After the public comment portion of this session there was enough time left to get back to the regular hearing format with the Pioneer Valley Railroad starting its testimony as an intervener in favor of the the proposed transfer station.
Before they began the hearing officer read a letter from the Holyoke Chamber of Commerce that spoke favorably of the project. Calling it, "A catalyst for further development in Holyoke".
Mike Rennicke spoke for the PVRR. Beside being a potential transport partner of the transfer station the RR is also a property abutter.
Rennicke explained that the RR has been in continual operation over the same line for the last 138 years, and like all RR's in the United States, the PVRR is strictly regulated by the Federal Railroad Administration.
Viewing slides of a busy rail corridor in Boston, United Waste's lawyer pointed out the negligible impact of rail activities by asking Rennicke about the new buildings built around the corridor seen in the slides.
The Board of Health asked if there were any plans to use rail cars to reduce the number of trucks that will be leaving the facility. Rennicke stated he would like Mr Lemay to consider that, but there are no actual agreements in place. When asked about diesel emissions from trains Rennicke stated that trains are 4-5 times less polluting.
Speaking a behalf of Hope, Carlos Vega asked who owned the rail cars that would transport waste from the facility. Rennicke stated that a variety of leasing companies owned cars, and leased them out where needed.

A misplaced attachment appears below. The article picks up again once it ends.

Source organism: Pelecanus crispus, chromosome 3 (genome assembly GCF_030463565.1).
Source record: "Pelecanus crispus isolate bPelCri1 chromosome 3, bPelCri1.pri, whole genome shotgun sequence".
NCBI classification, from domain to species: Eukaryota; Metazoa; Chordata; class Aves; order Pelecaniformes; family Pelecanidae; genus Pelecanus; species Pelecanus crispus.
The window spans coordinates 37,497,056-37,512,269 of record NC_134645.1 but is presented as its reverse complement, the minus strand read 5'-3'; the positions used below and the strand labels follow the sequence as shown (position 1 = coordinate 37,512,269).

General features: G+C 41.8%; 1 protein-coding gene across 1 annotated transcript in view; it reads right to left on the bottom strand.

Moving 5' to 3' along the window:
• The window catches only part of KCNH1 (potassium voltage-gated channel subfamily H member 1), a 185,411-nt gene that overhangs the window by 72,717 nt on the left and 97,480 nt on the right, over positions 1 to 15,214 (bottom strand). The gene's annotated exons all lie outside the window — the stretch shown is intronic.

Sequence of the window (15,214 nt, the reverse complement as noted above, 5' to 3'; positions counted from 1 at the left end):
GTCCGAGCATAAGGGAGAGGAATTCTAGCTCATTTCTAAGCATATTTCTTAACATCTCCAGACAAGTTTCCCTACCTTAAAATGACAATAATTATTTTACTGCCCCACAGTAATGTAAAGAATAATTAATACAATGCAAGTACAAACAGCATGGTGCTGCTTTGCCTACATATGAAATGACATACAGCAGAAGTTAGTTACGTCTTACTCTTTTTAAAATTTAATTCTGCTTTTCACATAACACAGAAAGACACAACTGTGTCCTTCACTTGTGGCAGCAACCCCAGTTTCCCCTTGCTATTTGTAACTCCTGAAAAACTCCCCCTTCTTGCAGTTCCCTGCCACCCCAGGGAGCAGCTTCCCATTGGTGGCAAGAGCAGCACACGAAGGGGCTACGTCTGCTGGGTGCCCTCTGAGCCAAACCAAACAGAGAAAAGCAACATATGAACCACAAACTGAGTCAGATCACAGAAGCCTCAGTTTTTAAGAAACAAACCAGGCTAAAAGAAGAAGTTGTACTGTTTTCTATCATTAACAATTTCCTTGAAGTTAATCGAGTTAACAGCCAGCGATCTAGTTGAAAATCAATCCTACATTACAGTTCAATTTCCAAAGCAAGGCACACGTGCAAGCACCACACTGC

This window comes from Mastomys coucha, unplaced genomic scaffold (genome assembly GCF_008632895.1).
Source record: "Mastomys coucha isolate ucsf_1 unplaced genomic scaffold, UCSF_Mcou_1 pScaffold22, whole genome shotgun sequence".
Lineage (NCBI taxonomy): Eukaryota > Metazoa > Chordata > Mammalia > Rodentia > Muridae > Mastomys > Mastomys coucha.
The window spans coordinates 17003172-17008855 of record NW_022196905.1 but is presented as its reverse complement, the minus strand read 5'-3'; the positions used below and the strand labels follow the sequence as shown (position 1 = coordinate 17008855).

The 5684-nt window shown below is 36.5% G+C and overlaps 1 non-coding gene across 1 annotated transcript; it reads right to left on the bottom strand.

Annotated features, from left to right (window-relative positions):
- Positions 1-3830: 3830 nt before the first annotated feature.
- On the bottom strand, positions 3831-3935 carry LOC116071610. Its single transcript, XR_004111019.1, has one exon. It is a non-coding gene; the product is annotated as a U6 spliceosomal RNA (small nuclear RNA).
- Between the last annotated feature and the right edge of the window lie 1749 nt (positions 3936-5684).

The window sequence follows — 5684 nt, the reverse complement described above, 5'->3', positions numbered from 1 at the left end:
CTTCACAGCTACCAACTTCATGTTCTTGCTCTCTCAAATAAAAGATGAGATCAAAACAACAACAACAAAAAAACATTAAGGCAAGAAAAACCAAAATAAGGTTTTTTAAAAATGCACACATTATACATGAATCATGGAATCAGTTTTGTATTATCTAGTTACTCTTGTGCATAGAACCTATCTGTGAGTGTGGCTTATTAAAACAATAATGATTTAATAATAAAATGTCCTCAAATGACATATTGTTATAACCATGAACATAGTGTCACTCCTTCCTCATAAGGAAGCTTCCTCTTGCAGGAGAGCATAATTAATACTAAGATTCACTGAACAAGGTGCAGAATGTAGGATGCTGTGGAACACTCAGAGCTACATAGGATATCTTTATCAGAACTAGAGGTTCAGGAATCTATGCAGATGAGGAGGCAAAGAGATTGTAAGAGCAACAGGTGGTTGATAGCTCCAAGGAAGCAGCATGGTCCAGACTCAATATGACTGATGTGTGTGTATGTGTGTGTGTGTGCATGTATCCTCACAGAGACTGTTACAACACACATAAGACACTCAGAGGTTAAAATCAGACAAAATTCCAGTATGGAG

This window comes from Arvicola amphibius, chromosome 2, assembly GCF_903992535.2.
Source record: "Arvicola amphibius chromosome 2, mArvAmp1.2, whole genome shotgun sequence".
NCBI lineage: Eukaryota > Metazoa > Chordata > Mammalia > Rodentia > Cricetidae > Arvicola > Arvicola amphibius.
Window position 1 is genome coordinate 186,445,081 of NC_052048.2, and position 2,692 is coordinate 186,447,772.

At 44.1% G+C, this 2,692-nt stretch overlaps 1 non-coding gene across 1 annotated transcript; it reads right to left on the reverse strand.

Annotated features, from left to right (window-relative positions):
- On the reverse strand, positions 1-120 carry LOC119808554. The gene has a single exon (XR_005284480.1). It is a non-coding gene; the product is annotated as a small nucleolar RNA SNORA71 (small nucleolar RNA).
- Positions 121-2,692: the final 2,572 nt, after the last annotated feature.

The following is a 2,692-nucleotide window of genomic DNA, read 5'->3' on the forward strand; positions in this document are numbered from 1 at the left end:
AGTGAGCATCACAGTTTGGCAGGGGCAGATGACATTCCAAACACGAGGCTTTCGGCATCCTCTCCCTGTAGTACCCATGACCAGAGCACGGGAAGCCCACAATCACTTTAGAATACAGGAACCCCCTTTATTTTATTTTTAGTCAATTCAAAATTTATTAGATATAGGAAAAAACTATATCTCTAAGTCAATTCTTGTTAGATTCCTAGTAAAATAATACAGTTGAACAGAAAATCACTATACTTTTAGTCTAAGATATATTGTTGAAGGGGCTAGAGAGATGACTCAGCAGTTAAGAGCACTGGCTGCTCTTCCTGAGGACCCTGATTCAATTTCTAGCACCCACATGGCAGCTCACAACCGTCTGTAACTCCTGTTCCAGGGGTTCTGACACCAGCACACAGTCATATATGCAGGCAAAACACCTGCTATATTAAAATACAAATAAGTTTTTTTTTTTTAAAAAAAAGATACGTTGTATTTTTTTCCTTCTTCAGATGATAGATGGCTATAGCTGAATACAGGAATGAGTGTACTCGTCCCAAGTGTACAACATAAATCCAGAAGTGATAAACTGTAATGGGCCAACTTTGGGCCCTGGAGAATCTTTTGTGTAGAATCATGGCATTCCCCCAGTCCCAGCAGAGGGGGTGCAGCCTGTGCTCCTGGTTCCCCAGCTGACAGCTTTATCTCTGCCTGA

Liz Budd, also speaking for Hope, asked about the age, and tier classification of the PVRR's Train Engines. Mike Rennicke gave away his age by stating the engines are the same age as he is, 60 years old, and tier classification is Zero. He emphasized that as soon as they get behind one rail car they are much cleaner than the number of trucks that haul the same load.
Ms Budd also asked about safety along the tracks, and asked if he was aware that people walked along the tracks. Rennicke stated people walking the tracks are in violation of State, and Federal law for trespass, and strongly emphasized how dangerous walking along the rail is, and listed the many enforcement agencies they work with to police and prosecute those they find on RR property.
The hearing officer would not allow Ms Budd's questions about the potential revenue the RR would gain from servicing the proposed transfer station. This appeared to cut her questions short ending this session.
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